The People’s Bank of China (PBoC) reduced RRR by 100bps in April followed by a 50bps cut in July. Prior to this rate reduction, we were expecting two 50bps cuts before the end of 2018. We now think that an additional 50bps cut in December is still likely after the latest reduction, depending on the performance of real activity data in the next one to two months. For 2019, we are tentatively factoring in continued RRR-easing – adding up to 100-150bps – in our forecast, assuming a lingering trade war.
RRR hikes era over
As we have argued before, the era of RRR hikes starting from 2006 was triggered by the persistent influx of foreign liquidity that had resulted in the PBoC’s prolonged efforts to mop up excess cash. This ended in 2015 and China has since embarked on RRR cuts to release massive locked liquidity back to the banking systems. This represents a structural trend of monetary easing which the PBoC will continue at a time of economic downswing.
According to the central bank’s policy statement the 100bps RRR cut will release about RMB1.3trn (USD174bn) fresh liquidity into the banking system, accounting for about 13% of total bank deposits.
RMB450bn will be earmarked to pay maturing medium-term lending facility (MLF) loans as these loans have resumed noticeably over the recent two quarters, but with a shorter maturity of about three months to one year. The MLF payment would have drained liquidity if the PBoC did not provide fresh liquidity injection through the RRR reduction.
Excluding MLF payments, the PBoC said that the remaining RMB750bn injection will have direct impact on the economy. In our view, this will have a similar net effect as a 50bps RRR cut.
Impact of US mid-term elections
If the trade war does not escalate during the US mid-term elections in 4Q18, the actual near-time downside drag on China’s growth is not significant.
The US trade tariffs as of today (25% tariff on the first USD50bn of exports followed by 10% on USD200bn) is expected to directly affect China’s GDP growth by 40bps over a year, other things being equal.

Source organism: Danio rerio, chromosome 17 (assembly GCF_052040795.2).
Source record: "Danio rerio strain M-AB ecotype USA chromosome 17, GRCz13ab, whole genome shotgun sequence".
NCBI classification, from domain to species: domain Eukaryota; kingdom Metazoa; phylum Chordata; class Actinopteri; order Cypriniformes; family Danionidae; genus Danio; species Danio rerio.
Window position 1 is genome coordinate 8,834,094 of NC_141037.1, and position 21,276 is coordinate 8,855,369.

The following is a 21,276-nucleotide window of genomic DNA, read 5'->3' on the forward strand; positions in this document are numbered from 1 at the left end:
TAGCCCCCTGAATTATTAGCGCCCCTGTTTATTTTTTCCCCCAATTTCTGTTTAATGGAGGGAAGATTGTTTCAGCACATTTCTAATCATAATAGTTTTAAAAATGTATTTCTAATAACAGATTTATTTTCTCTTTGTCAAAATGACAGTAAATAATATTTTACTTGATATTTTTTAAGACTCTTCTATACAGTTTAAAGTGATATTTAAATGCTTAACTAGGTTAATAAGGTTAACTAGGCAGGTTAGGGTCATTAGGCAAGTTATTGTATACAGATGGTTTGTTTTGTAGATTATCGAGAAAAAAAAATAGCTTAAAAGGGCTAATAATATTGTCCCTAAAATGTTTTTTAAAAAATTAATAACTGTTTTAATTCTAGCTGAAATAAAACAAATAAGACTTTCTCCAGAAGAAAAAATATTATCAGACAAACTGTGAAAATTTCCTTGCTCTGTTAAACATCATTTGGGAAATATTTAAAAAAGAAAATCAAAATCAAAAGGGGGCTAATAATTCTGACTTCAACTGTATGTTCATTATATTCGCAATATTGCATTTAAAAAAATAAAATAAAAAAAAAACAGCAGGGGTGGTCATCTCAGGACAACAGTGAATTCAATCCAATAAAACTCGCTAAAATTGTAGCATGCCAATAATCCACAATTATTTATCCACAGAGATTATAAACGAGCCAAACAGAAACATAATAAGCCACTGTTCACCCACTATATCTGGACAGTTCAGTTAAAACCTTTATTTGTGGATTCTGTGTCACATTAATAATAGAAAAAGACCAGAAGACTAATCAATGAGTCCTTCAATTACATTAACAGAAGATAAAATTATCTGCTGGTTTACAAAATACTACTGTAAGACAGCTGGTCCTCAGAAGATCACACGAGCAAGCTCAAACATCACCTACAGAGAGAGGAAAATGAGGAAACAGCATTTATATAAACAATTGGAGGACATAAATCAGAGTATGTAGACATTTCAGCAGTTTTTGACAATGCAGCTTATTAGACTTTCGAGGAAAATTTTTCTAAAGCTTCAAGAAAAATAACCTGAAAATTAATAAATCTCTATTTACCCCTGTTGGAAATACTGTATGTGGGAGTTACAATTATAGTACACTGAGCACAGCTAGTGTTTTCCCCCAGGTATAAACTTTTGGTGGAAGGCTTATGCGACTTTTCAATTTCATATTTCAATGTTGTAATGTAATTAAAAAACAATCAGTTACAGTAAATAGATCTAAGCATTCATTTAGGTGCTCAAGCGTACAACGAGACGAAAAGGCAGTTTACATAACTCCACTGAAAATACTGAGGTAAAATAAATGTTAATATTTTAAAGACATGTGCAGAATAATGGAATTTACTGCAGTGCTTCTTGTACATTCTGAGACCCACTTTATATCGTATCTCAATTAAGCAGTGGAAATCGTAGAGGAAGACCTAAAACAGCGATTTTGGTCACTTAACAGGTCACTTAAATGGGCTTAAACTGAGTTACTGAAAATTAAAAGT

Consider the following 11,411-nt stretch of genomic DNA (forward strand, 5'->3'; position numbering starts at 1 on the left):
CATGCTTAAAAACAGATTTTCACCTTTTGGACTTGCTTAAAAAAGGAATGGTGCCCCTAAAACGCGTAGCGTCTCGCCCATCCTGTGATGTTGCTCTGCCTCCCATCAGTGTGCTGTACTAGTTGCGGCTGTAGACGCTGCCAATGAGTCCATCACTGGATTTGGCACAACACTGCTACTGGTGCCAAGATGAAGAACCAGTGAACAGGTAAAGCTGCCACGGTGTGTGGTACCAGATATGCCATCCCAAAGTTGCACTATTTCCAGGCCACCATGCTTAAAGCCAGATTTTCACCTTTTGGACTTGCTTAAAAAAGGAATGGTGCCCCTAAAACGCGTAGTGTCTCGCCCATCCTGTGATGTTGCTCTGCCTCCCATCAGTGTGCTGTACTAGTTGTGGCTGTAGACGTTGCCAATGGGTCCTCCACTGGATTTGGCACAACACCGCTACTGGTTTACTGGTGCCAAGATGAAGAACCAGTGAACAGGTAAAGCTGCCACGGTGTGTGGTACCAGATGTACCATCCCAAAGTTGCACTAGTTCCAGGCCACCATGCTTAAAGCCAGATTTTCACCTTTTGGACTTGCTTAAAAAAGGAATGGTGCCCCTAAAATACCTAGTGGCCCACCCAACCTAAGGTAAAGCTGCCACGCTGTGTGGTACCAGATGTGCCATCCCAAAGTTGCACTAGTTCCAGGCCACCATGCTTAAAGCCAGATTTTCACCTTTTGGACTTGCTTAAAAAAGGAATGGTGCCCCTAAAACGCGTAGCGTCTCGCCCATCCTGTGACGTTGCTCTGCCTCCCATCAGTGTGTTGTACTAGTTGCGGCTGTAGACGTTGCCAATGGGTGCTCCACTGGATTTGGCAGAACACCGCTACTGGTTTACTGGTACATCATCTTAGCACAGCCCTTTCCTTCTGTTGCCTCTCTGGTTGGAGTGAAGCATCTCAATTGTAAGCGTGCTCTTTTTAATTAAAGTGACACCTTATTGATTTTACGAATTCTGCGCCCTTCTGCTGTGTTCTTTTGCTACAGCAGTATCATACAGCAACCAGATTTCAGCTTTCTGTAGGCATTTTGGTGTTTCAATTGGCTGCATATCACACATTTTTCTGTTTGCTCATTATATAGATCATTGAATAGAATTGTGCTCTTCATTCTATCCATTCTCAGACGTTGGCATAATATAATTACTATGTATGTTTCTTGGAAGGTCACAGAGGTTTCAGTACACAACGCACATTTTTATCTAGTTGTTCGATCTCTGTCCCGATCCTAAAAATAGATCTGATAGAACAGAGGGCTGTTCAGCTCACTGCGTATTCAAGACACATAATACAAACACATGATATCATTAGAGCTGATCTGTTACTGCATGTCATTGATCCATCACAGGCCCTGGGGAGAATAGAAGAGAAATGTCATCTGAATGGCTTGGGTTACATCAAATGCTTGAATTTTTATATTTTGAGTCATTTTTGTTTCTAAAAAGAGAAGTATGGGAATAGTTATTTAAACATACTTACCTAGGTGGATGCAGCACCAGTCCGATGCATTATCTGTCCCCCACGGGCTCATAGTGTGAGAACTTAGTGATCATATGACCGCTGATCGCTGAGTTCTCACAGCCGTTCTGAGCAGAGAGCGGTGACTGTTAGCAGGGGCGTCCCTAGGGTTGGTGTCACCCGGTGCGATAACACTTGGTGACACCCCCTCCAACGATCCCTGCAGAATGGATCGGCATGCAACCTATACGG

An increase in tariffs to 25% on USD200bn of exports will have a total effect of about 80bps of China’s GDP. If all Chinese exports (USD500bn worth) are eventually taxed, it may drag down China’s GDP growth by a more severe 150bps.
Minimal downside growth risk
Based on developments so far, the downside growth risk to China is insubstantial. Beijing can afford to maintain its measured and gradual policy response and growth recovery should be more visible down the road as the earlier impact of de-leveraging starts to fade. This should include fiscal measures as Beijing can trim certain tax rates or tax buckets to support targeted industries (infrastructure, technology, and some SMEs) and the household sector, without embarking on a sizeable fiscal stimulus package.
Longer-term still uncertain
It is important to watch if the Sino-US trade dispute will extend into geopolitical issues or cyber-attacks, as hinted by US vice-president Mike Pence at his Hudson Institute speech in the previous week.
In the worst-case scenario, a branching out of Trump’s anti-China strategy to non-trade measures would mean hostility rising to the next level, which may then result in a protracted risk premium placed on the Chinese market. However, if this means that Trump, while amplifying his rhetoric on China, is actually turning more cautious on his next tariff moves and monitoring its impact on US inflation and consumers, that may not be too bad an outcome. Stay tuned.
Chief Asia Investment Strategist